The exact identity of the author of Le Morte D'Arthur has long been the subject of ongoing speculation, owing to the fact that a number of minor historical figures bore the name of "Sir Thomas Malory", but scholarship has increasingly supported the notion that the author was the Thomas Malory who was born between the years 1400-1410 to Sir John Malory, of Newbold Revel, Warwickshire. Sir Thomas inherited the family estate in 1434 after his father died and is believed to have engaged in a life of crime punctuated with long periods of imprisonment. As early as 1433, he was seemingly indicted for theft and in 1450 it was alleged that he was involved in crimes ranging from attempted murder, robbery, rape, and extortion stemming from a cattle raid. He was imprisoned in Coleshill but escaped and soon after robbed the Cistercian monastery. Malory was once again arrested in 1454, but two years later he was released through a royal pardon.
Despite these reports, overall detail on Malory as a historical figure are sparse, with constabulary reports and records of his criminal affiliations making up much of the historical record, although there are also some reports of a more legitimate (that is, less extralegal) military career--he may have served in France in the later stages of the Hundred Years War--and of various public office positions, including that of a member of parliament. His exact date of birth and early years are obscure, and his name does not enter clear historical record until 1439, though it is known that he was knighted by 1441.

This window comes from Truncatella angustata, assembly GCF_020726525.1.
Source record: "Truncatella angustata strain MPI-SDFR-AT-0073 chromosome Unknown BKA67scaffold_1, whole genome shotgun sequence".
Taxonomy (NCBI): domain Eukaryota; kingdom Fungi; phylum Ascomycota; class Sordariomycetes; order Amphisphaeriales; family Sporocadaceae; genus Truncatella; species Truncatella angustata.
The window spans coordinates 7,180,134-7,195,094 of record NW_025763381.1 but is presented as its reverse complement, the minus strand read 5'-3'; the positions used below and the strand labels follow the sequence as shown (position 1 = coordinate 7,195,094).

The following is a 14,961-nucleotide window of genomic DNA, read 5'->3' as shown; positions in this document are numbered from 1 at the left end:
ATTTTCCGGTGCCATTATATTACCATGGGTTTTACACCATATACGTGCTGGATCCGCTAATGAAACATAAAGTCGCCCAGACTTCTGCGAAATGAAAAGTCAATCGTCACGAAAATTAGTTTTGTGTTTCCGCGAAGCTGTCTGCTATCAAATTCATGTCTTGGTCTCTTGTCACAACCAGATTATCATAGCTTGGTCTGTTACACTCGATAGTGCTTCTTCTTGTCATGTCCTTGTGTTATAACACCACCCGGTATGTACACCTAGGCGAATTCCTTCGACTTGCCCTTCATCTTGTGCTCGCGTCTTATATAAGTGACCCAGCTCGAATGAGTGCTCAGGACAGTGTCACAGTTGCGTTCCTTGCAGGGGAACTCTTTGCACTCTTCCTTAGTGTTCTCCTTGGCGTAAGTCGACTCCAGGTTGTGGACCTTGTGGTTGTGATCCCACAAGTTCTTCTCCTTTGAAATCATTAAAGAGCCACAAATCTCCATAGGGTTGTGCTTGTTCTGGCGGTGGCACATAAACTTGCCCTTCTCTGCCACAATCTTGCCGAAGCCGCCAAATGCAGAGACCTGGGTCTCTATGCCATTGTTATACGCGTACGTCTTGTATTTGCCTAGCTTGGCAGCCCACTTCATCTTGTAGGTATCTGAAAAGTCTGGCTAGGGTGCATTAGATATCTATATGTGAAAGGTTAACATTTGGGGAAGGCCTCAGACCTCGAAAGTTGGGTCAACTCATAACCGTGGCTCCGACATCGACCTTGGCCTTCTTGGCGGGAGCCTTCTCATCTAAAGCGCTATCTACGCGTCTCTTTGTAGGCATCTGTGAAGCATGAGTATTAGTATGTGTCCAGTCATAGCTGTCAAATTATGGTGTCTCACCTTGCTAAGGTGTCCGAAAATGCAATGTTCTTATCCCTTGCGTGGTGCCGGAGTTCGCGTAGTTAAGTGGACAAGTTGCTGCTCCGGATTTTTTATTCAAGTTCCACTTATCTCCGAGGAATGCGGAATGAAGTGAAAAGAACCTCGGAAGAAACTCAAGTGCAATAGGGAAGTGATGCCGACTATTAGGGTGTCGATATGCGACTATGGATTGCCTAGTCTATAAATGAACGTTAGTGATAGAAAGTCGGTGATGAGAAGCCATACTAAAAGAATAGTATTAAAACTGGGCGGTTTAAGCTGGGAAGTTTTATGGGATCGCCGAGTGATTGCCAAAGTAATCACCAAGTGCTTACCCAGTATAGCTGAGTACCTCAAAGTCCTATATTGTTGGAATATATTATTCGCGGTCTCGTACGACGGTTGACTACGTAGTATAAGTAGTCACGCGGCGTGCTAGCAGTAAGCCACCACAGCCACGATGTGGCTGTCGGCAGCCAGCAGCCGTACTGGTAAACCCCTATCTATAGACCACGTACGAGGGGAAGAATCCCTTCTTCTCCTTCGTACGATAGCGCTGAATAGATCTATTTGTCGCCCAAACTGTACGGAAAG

Malory was arrested for the last time in 1460 and interned at Newgate prison, where he may have written Le Morte d'Arthur and other works of an Arthurian nature, completing the former at some point during 1469-70. The mismatch of Malory’s life and the ideals of chivalry presented in his work has led to attempts to find a better suited candidate for its authorship, but no others have attracted nearly as much academic support as the claim for Sir Thomas of Newbold Revel. Sir Thomas Malory died in prison on 14 March 1471, with Le Morte d'Arthur published posthumously by William Caxton on 31 July 1485.